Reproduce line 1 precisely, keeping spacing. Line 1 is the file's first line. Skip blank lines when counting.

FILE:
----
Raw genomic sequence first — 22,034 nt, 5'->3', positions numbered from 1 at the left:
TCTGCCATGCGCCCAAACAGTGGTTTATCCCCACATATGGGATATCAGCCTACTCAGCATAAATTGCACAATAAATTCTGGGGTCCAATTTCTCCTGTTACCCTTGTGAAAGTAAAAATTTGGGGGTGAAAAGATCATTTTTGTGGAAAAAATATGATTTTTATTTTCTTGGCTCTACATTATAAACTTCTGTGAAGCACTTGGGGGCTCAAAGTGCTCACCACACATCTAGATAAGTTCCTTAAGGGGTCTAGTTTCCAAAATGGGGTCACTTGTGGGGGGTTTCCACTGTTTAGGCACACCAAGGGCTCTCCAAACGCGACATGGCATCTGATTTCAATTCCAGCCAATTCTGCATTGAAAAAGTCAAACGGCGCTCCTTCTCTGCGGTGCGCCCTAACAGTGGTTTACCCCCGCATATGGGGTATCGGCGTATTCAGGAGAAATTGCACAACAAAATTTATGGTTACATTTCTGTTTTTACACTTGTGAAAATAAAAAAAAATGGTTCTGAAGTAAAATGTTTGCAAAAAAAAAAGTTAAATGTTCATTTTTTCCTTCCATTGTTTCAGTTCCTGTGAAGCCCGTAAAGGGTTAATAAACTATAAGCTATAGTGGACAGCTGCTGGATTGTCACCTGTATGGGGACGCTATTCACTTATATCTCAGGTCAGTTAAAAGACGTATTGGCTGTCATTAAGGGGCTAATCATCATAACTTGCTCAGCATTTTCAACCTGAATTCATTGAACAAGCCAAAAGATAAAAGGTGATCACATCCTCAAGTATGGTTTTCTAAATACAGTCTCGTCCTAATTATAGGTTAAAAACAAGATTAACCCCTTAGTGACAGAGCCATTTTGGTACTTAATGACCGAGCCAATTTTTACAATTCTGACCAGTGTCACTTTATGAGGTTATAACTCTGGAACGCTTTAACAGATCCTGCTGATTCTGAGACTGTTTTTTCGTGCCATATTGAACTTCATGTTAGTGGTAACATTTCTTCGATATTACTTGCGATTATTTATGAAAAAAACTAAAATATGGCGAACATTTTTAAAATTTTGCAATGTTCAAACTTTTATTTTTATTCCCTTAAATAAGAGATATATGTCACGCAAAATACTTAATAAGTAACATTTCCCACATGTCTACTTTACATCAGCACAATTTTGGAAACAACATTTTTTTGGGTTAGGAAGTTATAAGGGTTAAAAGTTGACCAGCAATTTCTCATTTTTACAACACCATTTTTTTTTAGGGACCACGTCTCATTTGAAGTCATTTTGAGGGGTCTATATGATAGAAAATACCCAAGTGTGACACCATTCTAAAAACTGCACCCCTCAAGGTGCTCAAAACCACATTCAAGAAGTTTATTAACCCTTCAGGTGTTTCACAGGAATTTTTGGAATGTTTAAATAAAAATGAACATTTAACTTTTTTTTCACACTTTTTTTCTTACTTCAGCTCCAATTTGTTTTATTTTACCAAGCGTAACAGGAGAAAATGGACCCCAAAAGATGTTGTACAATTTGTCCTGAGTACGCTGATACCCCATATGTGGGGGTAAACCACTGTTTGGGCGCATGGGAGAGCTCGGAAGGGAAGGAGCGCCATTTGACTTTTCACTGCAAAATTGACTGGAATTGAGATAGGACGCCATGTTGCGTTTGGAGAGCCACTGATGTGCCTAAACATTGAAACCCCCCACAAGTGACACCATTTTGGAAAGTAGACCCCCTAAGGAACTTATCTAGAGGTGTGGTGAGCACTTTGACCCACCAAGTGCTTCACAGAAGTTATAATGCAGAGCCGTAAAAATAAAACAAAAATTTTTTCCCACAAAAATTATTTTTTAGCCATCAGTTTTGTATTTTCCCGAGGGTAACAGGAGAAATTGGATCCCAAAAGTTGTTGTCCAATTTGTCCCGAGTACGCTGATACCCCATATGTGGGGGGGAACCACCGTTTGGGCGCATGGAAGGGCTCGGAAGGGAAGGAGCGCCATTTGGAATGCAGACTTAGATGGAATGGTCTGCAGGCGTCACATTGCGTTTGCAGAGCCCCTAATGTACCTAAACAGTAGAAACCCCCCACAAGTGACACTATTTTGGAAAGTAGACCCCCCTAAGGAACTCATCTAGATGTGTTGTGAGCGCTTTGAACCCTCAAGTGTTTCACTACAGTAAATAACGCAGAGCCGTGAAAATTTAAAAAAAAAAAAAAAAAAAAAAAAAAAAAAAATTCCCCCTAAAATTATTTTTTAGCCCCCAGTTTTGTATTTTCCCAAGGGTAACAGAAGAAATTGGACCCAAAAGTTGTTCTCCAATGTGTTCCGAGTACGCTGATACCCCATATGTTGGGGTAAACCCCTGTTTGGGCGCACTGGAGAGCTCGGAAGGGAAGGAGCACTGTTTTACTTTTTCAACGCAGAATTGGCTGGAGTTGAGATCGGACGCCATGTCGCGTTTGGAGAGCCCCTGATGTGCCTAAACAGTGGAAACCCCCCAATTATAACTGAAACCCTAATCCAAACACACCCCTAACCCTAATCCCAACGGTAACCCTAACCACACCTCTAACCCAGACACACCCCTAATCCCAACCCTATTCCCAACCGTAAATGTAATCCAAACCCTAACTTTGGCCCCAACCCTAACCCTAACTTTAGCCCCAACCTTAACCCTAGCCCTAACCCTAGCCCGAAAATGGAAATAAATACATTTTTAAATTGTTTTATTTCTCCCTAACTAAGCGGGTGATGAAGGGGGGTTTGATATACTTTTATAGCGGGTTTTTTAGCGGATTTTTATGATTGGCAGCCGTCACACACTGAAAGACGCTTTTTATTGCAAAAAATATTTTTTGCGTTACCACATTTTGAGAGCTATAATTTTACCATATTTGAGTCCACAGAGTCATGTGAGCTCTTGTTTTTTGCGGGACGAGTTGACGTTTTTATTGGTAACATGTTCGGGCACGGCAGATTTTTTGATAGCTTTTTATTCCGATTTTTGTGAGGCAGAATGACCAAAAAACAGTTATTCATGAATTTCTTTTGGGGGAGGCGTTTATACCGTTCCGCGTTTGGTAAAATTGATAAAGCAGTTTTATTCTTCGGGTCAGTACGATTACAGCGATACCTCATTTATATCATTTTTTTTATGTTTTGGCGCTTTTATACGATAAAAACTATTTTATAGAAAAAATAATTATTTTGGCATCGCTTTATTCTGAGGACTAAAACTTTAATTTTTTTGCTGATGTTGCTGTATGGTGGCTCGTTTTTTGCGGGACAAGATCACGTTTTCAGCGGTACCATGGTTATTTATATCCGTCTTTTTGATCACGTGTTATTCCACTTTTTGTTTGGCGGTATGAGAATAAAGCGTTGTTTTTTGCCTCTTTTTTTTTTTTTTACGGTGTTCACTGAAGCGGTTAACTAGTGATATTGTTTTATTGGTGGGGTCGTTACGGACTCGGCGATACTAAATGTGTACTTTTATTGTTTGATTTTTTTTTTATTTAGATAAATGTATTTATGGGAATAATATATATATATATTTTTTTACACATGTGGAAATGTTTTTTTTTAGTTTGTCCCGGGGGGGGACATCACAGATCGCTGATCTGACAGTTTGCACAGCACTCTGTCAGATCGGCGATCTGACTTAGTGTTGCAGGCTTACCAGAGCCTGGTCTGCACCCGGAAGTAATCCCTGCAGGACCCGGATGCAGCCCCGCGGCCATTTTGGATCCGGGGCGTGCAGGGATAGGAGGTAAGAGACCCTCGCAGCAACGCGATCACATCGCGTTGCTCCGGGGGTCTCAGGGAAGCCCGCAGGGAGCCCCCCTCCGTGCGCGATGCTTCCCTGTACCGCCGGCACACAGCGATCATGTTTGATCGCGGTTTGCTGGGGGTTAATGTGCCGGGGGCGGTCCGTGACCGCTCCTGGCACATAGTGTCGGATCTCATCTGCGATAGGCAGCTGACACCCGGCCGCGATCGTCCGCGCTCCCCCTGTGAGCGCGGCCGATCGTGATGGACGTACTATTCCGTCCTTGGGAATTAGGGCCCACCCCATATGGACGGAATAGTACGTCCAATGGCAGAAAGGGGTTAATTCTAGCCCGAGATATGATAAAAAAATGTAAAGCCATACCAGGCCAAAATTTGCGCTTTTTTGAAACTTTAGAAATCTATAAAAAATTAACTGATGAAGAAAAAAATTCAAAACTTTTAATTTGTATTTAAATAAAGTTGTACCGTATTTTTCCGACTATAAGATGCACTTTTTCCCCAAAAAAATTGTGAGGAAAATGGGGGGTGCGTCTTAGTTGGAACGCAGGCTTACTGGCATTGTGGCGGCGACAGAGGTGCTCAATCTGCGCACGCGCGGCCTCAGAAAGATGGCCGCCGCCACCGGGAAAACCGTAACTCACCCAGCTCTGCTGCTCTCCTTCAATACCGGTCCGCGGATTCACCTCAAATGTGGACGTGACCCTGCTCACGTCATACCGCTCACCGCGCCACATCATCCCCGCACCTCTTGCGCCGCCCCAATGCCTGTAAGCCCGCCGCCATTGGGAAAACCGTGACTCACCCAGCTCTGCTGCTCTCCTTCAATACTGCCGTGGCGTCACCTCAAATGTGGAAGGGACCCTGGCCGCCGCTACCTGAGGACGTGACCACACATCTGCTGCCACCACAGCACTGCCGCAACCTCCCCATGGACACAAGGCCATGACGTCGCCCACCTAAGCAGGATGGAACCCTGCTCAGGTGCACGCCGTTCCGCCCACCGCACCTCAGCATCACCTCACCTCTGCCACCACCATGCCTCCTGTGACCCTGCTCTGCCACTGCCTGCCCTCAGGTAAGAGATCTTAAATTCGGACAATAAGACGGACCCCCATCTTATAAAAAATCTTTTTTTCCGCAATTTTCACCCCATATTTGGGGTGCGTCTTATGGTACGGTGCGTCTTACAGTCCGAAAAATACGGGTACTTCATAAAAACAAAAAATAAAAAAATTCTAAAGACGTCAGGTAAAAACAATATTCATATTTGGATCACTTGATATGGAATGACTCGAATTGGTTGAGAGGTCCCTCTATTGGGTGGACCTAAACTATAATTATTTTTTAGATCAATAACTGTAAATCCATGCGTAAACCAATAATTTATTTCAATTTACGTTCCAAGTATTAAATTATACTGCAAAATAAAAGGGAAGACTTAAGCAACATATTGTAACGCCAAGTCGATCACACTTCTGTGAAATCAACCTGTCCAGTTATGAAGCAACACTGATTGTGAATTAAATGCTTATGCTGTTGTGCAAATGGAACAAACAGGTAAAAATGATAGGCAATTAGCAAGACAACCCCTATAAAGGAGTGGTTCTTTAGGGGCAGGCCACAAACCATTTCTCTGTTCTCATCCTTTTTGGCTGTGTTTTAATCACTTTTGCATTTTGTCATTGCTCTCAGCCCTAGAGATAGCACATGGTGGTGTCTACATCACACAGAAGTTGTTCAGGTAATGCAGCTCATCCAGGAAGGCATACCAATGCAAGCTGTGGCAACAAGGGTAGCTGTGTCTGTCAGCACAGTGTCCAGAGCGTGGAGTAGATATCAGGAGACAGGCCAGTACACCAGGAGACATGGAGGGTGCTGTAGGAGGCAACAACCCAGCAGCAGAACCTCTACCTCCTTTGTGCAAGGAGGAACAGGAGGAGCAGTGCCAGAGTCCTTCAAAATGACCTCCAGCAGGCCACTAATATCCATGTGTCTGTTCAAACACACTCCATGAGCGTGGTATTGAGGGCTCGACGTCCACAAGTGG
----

Raw genomic sequence first — 22,034 nt, 5'->3', positions numbered from 1 at the left: